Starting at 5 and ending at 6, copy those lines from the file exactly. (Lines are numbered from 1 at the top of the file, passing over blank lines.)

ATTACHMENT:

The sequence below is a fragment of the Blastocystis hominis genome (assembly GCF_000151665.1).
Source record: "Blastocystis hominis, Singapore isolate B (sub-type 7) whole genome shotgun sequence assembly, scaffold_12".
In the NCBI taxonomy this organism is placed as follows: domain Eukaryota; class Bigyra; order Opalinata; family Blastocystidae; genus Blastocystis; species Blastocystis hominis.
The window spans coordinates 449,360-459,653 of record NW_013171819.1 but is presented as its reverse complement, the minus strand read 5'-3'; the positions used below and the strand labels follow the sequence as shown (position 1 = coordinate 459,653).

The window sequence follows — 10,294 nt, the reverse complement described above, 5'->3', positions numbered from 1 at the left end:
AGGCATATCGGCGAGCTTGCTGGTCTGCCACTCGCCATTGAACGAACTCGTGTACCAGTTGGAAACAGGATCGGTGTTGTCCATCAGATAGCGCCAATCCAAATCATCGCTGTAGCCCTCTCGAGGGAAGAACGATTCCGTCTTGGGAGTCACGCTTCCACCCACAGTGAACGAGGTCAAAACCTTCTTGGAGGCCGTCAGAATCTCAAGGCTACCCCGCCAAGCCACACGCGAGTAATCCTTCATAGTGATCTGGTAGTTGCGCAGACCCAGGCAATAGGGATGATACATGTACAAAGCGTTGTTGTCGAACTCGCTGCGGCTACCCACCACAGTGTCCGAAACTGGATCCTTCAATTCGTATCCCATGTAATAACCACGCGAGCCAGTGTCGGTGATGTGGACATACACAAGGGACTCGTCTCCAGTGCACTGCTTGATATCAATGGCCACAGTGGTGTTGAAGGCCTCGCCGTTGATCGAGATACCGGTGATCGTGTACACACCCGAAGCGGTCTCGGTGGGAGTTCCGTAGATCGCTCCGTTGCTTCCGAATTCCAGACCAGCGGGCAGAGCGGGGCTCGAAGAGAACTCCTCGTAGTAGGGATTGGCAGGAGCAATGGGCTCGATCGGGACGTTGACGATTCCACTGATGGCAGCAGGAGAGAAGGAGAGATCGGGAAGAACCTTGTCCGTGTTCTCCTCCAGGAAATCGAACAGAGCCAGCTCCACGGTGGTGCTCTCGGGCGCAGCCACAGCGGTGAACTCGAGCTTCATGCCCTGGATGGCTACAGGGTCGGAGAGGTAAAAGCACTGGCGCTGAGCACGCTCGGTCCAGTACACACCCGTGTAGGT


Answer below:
The window sequence follows — 10,294 nt, the reverse complement described above, 5'->3', positions numbered from 1 at the left end:
AGGCATATCGGCGAGCTTGCTGGTCTGCCACTCGCCATTGAACGAACTCGTGTACCAGTTGGAAACAGGATCGGTGTTGTCCATCAGATAGCGCCAATCCAAATCATCGCTGTAGCCCTCTCGAGGGAAGAACGATTCCGTCTTGGGAGTCACGCTTCCACCCACAGTGAACGAGGTCAAAACCTTCTTGGAGGCCGTCAGAATCTCAAGGCTACCCCGCCAAGCCACACGCGAGTAATCCTTCATAGTGATCTGGTAGTTGCGCAGACCCAGGCAATAGGGATGATACATGTACAAAGCGTTGTTGTCGAACTCGCTGCGGCTACCCACCACAGTGTCCGAAACTGGATCCTTCAATTCGTATCCCATGTAATAACCACGCGAGCCAGTGTCGGTGATGTGGACATACACAAGGGACTCGTCTCCAGTGCACTGCTTGATATCAATGGCCACAGTGGTGTTGAAGGCCTCGCCGTTGATCGAGATACCGGTGATCGTGTACACACCCGAAGCGGTCTCGGTGGGAGTTCCGTAGATCGCTCCGTTGCTTCCGAATTCCAGACCAGCGGGCAGAGCGGGGCTCGAAGAGAACTCCTCGTAGTAGGGATTGGCAGGAGCAATGGGCTCGATCGGGACGTTGACGATTCCACTGATGGCAGCAGGAGAGAAGGAGAGATCGGGAAGAACCTTGTCCGTGTTCTCCTCCAGGAAATCGAACAGAGCCAGCTCCACGGTGGTGCTCTCGGGCGCAGCCACAGCGGTGAACTCGAGCTTCATGCCCTGGATGGCTACAGGGTCGGAGAGGTAAAAGCACTGGCGCTGAGCACGCTCGGTCCAGTACACACCCGTGTAGGT